Release engineering: These tools offer the capability to migrate and install deliverables onto a production system. Other details include:
· Tools in this category typically live the release phase, but may get initiated in the development and test phase.
Considerations leading into the CM Tool Evaluation
Now that you have a good idea of the capabilities you are looking, the next steps are areas to consider prior to performing the evaluation of the candidate CM tools available on the market. These considerations focus on converting capabilities into requirements, applying context, and recognizing that you may need more than one tool to meet your needs.
Capabilities to Requirements
You should build a list of capabilities that you desire irrespective of whether you agree or disagree with the division of capability as laid out above. The important thing is that you identify the capabilities you need prior to actually performing an evaluation. The key is these capabilities form the starting point for requirements. You may drill down deep and sub-divide a capability into multiple requirements. For example, if you consider continuous build as a capability, you may break this down into: ability to support Ant; ability to tie the build process into a version control tool; and the ability to perform build on demand.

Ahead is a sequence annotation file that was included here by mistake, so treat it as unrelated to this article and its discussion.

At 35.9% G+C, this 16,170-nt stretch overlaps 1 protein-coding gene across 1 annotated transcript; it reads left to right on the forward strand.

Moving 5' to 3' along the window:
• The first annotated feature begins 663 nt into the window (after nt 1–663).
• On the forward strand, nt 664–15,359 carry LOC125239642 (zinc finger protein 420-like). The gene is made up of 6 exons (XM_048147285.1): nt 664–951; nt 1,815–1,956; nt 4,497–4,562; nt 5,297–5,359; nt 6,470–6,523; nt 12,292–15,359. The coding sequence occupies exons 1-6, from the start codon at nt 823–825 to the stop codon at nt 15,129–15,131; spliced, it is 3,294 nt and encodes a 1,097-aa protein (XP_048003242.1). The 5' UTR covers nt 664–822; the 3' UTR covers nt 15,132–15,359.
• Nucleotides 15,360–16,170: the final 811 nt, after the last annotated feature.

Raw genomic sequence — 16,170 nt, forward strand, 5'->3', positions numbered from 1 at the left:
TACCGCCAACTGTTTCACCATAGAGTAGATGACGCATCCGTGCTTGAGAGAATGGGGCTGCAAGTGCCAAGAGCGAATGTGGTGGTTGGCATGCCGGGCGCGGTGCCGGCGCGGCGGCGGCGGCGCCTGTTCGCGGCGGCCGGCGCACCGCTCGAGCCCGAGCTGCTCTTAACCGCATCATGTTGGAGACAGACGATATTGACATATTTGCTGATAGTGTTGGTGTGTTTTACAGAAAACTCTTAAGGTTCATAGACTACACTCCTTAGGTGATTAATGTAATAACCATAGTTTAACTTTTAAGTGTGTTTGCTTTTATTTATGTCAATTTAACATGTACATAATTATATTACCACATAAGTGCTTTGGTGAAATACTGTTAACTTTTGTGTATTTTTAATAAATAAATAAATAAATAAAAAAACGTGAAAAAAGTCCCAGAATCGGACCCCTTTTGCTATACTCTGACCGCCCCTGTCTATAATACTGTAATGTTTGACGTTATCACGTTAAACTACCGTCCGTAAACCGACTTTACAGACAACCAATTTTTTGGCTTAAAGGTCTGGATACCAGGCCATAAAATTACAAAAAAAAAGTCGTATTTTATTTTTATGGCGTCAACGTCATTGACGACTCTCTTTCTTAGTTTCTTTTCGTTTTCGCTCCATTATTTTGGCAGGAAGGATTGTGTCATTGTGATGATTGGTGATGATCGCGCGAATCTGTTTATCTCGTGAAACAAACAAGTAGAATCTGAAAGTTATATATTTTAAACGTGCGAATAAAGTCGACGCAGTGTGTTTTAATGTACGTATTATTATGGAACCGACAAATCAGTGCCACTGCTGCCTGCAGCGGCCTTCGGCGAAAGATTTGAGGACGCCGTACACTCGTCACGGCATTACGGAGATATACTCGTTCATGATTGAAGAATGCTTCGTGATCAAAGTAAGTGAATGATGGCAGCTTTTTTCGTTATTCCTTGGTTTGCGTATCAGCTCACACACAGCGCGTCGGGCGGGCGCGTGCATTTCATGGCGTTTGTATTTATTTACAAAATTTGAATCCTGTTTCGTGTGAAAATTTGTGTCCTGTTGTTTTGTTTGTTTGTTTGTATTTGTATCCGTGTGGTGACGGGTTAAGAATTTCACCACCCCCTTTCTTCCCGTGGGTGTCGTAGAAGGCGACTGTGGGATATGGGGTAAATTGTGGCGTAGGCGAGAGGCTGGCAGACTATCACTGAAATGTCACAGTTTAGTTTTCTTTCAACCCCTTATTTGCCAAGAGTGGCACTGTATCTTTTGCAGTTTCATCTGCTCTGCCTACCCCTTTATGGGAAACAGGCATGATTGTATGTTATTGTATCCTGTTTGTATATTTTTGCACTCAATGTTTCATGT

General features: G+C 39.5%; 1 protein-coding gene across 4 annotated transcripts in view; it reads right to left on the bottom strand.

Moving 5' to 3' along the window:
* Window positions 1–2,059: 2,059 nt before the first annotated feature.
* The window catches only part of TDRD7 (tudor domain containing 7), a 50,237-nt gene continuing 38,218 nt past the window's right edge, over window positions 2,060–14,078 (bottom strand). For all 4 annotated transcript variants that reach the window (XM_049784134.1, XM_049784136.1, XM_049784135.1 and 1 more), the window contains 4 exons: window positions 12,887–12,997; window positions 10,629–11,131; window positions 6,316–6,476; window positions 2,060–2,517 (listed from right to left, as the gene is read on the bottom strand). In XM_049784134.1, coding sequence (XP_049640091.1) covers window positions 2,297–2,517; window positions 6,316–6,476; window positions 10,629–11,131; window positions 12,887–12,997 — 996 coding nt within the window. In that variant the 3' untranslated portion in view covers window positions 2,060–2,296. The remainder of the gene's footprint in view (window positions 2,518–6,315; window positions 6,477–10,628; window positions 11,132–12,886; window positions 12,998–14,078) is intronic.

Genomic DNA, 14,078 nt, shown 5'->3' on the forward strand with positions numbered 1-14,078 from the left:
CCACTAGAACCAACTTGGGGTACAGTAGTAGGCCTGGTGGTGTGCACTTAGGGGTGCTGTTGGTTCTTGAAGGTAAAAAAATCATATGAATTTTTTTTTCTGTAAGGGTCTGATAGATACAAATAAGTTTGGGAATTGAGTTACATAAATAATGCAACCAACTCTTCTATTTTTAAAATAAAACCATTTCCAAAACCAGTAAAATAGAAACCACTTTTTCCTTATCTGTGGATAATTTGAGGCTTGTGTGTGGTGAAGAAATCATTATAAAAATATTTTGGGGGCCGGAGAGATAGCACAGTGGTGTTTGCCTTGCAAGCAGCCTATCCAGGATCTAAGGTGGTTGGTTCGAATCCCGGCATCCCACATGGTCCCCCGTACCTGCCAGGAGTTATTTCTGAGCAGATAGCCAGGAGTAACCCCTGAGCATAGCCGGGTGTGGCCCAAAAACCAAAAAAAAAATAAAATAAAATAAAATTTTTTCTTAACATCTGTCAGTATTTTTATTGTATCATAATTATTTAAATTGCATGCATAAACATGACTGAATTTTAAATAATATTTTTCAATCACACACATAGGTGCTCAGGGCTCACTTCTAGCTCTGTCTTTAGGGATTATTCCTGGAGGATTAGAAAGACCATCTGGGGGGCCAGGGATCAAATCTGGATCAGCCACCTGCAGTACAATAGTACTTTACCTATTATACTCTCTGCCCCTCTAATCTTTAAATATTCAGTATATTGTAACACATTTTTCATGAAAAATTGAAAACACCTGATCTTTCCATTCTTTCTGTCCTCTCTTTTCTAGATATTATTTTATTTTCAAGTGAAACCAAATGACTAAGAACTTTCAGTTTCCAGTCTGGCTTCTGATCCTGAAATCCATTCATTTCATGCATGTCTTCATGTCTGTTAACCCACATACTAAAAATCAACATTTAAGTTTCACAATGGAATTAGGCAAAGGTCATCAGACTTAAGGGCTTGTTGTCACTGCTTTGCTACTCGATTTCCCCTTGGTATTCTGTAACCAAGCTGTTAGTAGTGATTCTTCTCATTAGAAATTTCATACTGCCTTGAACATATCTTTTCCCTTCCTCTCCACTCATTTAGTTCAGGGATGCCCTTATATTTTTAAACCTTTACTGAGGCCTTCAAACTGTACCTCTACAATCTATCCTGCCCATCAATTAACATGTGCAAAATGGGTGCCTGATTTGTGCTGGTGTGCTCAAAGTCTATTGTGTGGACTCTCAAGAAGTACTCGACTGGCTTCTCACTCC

In addition to capabilities, it is important to apply the context in which you will be working. The context defines the playing field in which the CM capabilities will be utilized. In this case, it is important to understand how the CM capabilities must work within the context of the development methodology being used and the context on how distributed the development teams may be. Consider for a moment if the CM tool desired might be different if the team is using a phased approach (e.g., Waterfall) vs. an iterative approach (e.g.,